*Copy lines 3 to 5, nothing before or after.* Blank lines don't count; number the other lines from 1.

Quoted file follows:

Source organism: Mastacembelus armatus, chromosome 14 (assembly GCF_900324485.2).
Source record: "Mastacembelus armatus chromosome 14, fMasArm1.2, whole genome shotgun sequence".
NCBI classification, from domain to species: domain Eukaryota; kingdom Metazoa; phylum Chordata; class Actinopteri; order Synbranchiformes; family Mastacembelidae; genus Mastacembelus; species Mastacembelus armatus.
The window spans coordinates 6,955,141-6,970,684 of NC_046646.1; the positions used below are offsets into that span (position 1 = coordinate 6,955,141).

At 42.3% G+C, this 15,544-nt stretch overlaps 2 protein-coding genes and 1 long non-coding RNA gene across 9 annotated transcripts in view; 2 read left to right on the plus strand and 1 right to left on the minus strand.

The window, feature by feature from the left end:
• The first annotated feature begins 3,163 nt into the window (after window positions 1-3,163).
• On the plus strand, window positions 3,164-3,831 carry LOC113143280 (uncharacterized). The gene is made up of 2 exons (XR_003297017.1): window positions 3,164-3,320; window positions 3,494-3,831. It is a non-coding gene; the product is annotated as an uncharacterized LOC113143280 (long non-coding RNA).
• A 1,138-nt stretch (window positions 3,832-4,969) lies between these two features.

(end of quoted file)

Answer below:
NCBI classification, from domain to species: domain Eukaryota; kingdom Metazoa; phylum Chordata; class Actinopteri; order Synbranchiformes; family Mastacembelidae; genus Mastacembelus; species Mastacembelus armatus.
The window spans coordinates 6,955,141-6,970,684 of NC_046646.1; the positions used below are offsets into that span (position 1 = coordinate 6,955,141).

At 42.3% G+C, this 15,544-nt stretch overlaps 2 protein-coding genes and 1 long non-coding RNA gene across 9 annotated transcripts in view; 2 read left to right on the plus strand and 1 right to left on the minus strand.